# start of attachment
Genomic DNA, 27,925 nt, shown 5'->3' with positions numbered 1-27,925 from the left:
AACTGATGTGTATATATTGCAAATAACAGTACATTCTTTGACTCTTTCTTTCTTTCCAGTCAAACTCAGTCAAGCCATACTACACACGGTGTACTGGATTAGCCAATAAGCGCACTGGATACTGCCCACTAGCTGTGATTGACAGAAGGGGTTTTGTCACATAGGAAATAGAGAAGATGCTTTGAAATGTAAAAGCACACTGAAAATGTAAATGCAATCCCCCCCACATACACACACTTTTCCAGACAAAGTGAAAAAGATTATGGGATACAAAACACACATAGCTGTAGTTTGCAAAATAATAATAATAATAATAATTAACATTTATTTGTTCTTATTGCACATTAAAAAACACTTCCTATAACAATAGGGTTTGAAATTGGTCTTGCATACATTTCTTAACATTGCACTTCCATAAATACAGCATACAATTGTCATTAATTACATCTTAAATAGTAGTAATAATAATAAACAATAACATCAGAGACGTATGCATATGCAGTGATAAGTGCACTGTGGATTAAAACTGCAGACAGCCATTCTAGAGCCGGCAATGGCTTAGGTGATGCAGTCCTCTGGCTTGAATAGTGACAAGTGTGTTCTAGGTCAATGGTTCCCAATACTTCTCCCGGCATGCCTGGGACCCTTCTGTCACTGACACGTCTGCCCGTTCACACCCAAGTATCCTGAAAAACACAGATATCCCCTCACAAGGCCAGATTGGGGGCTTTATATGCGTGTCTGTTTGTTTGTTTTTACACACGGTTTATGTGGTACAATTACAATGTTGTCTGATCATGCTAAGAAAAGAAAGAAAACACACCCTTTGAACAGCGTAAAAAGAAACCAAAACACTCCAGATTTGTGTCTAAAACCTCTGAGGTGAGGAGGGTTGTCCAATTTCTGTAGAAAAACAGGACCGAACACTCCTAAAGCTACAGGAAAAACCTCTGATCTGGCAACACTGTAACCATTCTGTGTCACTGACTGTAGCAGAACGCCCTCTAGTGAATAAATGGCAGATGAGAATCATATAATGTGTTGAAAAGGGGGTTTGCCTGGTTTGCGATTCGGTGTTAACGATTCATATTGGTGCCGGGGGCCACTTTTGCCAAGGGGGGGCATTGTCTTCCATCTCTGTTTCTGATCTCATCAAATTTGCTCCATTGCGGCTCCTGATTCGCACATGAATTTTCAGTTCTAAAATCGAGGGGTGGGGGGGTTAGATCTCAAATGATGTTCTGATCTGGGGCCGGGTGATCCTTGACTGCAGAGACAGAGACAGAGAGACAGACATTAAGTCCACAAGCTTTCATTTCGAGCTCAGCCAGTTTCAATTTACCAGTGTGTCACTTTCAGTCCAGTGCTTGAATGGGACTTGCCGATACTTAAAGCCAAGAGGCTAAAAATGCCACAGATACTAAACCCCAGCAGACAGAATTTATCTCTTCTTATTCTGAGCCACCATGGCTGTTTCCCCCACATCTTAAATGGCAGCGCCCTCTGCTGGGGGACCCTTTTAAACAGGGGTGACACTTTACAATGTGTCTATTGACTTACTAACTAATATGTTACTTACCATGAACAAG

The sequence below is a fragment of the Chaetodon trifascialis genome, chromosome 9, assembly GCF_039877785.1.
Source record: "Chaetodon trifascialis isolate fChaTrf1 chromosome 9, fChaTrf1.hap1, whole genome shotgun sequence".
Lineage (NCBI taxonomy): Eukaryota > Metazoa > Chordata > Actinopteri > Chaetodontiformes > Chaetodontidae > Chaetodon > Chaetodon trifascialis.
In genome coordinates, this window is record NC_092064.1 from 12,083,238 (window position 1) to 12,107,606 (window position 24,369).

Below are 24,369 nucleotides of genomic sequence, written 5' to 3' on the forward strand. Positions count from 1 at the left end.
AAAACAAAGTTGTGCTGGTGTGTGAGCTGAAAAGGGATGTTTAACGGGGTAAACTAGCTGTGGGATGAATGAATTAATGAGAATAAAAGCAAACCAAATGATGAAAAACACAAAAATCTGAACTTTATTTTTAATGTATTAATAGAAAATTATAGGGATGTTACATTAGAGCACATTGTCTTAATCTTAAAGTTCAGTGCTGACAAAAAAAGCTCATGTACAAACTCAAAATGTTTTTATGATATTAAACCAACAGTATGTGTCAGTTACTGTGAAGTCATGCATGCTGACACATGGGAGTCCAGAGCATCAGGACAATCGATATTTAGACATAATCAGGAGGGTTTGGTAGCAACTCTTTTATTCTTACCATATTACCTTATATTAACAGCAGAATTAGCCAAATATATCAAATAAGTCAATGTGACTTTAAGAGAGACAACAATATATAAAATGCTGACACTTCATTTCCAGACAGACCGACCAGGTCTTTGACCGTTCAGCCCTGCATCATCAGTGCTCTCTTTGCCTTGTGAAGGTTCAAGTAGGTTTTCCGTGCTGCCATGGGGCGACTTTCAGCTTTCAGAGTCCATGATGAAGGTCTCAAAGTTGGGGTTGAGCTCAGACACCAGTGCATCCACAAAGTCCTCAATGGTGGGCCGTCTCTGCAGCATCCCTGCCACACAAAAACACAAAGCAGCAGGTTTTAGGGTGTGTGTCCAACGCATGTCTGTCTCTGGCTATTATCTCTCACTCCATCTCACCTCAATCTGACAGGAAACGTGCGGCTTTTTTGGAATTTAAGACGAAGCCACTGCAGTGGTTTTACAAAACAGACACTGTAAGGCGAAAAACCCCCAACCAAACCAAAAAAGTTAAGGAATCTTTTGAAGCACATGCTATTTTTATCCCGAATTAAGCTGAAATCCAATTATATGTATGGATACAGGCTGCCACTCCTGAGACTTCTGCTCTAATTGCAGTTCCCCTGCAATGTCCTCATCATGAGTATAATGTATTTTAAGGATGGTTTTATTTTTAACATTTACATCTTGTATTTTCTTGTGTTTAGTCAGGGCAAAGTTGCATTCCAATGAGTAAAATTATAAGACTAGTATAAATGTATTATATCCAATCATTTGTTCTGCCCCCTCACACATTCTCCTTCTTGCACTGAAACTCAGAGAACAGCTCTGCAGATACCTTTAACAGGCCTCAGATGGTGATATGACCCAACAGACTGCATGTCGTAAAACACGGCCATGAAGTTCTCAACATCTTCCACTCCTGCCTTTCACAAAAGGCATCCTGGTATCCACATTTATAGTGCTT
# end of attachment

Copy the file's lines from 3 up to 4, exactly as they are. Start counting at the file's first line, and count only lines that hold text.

The sequence below is a fragment of the Chaetodon trifascialis genome, chromosome 9, assembly GCF_039877785.1.
Source record: "Chaetodon trifascialis isolate fChaTrf1 chromosome 9, fChaTrf1.hap1, whole genome shotgun sequence".